My name is Sienna Blanckensee, and I am currently an undergraduate student at the University of Queensland, studying for a Bachelor of Advanced Science. Through this degree, I have found an interest in oceanography. So, when my supervisor, Dr Helen Bostock, presented me with the chance to gain experience at sea for a month, I jumped on the opportunity.
The very first thing I learnt on this trip is that the R/V Falkor is a ship, not a boat. You can not mix the two up, or a crew member will promptly remind you of the difference.
“You can fit a boat on a ship, but not a ship on a boat!”
Since this crucial lesson, I have discovered that keeping this ship on the move is a much more complex job than I imagined. The 22 crew members on board have many different roles among them and are like a second family to one another. After interviewing all the crew on board, I have compiled a short summary of what everyone on the Research Vessel Falkor does.
Captain & Officers: This team is responsible for looking after and steering the ship, maintaining the safety equipment, organising safety drills, and collaborating with the science team to plan routes for the cruise. As one officer eloquently put it, “We are Uber drivers that follow geographical reference points rather than roads.” Each officer is also responsible for something specific, e.g., navigation or medical issues. These officers are ultimately in charge of the ship and the people.
Marine Technicians: A marine tech’s role involves working with the science team to achieve the scientific goals of the expedition. This team looks after the scientific instruments on board such as sonars, meteorological equipment, sea surface instruments, the CTD, and data logging computers. This often involves a lot of troubleshooting and fixing gear. They also do quite a lot of outreach, explaining the different technology on the ship to school kids and the general public.
Engineers & Fitters: This team is responsible for maintaining the engines, the sewerage system, the internet, and most importantly, the coffee machine. They also manually wield and create objects, ensure that water continues to come out of the taps, make sure that the ship is moving in the right direction (and not sinking).
Bosun & Deckhands: This team works to maintain the deck as “a clean ship is a happy ship.” This involves keeping the deck clean, regular painting and maintenance, operating the winches, cranes, and workboats, and ensuring equipment remains functional.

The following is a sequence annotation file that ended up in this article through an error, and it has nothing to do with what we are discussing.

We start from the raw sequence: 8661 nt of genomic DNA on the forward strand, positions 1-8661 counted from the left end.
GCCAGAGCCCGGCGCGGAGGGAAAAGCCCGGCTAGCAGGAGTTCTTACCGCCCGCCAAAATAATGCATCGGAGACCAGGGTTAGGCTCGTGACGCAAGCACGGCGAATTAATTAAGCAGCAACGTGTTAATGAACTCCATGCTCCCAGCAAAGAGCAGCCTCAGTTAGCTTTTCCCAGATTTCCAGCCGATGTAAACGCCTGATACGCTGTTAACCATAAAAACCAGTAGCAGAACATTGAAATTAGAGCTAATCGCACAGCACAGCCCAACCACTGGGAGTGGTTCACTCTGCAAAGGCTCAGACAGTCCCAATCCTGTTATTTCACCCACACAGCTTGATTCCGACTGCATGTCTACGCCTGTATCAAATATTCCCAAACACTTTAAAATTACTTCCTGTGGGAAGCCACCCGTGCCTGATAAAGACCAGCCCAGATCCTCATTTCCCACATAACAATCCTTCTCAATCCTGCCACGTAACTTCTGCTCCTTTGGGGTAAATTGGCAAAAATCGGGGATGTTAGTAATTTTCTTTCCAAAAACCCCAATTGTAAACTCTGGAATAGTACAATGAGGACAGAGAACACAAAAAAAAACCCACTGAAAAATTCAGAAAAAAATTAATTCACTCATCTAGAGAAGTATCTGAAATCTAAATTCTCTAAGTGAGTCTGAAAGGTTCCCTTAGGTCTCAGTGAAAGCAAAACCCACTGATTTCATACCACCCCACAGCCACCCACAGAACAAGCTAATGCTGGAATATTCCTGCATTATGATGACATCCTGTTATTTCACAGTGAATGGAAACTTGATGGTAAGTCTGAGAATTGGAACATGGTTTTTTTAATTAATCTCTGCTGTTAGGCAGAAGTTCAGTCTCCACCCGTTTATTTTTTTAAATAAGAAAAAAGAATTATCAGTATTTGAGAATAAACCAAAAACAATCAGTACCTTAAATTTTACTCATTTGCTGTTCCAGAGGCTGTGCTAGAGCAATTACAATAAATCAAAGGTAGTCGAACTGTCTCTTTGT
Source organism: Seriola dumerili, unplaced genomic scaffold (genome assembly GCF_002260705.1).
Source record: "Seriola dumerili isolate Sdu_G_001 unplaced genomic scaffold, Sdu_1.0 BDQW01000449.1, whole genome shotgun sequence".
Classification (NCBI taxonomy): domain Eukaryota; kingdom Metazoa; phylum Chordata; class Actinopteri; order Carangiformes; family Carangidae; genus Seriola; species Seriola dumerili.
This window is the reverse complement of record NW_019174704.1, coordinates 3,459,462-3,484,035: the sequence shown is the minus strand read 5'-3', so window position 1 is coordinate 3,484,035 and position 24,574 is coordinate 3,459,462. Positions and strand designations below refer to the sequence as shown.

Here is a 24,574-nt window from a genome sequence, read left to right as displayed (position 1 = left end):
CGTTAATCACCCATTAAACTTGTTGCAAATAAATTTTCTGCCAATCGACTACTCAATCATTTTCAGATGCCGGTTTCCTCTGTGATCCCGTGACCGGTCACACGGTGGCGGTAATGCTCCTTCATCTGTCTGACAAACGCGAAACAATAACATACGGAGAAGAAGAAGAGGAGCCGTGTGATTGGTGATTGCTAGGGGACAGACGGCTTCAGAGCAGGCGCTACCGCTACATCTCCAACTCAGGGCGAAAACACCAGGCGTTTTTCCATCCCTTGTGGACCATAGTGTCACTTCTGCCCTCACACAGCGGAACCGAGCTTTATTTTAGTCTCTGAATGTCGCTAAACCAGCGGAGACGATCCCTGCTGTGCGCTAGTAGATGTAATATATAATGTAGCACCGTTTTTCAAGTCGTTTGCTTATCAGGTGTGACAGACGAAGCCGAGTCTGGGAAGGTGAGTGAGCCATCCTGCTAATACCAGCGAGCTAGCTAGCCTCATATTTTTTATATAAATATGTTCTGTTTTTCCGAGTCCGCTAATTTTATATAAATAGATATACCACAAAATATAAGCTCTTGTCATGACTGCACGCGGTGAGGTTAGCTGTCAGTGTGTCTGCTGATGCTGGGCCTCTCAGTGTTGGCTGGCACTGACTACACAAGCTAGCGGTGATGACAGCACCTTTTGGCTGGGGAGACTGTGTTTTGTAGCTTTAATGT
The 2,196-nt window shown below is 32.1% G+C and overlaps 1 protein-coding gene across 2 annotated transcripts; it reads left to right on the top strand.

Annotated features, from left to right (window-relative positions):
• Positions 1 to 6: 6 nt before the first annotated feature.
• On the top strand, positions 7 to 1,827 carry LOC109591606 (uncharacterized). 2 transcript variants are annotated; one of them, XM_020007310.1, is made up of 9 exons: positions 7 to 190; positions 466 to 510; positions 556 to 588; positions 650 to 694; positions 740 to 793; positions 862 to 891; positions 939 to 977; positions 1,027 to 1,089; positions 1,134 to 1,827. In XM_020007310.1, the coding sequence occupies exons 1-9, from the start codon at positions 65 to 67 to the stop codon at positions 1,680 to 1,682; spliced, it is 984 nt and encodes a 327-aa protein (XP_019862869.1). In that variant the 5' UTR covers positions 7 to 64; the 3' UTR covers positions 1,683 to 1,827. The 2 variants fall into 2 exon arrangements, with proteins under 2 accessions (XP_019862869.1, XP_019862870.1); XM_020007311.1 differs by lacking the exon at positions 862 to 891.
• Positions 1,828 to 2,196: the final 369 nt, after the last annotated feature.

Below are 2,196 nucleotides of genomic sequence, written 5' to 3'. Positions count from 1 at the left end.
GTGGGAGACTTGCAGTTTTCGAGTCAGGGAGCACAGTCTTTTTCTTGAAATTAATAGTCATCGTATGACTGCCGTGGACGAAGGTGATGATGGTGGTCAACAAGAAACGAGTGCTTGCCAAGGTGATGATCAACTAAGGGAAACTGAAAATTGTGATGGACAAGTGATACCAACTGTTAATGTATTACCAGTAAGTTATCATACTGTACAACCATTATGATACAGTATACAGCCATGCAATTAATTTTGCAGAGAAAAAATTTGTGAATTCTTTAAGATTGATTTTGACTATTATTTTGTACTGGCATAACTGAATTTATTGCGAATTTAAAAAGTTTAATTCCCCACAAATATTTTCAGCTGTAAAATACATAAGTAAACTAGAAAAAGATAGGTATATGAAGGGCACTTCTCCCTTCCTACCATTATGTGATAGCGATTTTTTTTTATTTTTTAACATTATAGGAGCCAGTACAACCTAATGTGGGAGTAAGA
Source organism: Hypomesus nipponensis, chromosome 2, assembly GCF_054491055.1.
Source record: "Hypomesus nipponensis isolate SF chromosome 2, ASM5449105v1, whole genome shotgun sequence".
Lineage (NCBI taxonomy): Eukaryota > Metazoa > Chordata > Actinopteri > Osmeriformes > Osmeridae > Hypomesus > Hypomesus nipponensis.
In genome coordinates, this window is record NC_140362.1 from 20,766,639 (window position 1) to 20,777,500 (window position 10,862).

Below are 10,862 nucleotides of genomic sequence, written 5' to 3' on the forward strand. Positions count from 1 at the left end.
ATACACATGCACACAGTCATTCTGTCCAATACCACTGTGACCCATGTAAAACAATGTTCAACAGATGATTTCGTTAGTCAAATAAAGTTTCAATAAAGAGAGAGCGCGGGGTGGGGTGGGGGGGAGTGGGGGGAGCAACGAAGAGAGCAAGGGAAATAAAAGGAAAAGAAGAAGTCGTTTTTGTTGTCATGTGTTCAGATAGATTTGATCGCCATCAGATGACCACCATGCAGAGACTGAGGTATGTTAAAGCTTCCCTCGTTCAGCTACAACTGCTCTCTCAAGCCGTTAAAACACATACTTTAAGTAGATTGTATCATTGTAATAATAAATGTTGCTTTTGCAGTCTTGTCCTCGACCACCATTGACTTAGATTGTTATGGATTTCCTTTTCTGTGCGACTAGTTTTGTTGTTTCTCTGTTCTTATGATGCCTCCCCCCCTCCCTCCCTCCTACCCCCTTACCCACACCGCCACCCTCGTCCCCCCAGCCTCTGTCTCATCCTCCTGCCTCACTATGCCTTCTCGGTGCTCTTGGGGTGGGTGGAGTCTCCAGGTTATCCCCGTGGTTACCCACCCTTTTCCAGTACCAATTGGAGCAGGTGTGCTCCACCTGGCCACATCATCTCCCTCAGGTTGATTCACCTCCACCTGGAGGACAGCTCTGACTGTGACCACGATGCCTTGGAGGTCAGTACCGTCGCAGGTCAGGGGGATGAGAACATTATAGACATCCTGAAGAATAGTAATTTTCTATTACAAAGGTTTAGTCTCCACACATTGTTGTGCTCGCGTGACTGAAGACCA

Purser: If you are trying to figure out how to get home after being on the ship for ~2 months, what is happening with pay this month, or need something cleared at port, the purser is your friend. They are essentially the on board HR person.
Chefs and stewards: This team is responsible for keeping everyone on board well-fed, healthy, and clean. The chefs never fail to provide an abundant range of options – including vegan – making everything off the top of their heads. The ship has a laundry service that could make a luxury hotel jealous: you drop off laundry and come back at the end of the day to freshly folded clothes. They look after us very well.
Within the crew, there are those that always envisioned themselves working on ships and those that fell into these roles by chance or accident. They are a very diverse group, coming from a range of backgrounds and countries. Of the 22 crew, four are female, and the rest are male. Throughout the year, this crew works two months on the ship, followed by two months at home, where another crew comes in and replaces them.
When asked about their favourite part about the job, many enjoy seeing the world while working, learning from the science crew, the lifestyle, and the mission of Schmidt Ocean Institute. Oh, and you cannot forget about the regular karaoke. However, the most common response was the relationship this crew has with one another – their family away from home.
Before embarking on this voyage, I had never heard words like purser or bosun. I didn’t even know what roles existed on a ship. But in my short time on board the R/V Falkor, I have observed a close-knit group of people who flourish in an environment many may never experience. The science team and I are very grateful to the captain, officers, and crew for welcoming us on board the ship and making us feel so at home over the last few weeks. I have learned a lot about ships and ocean science, having lots of fun along the way.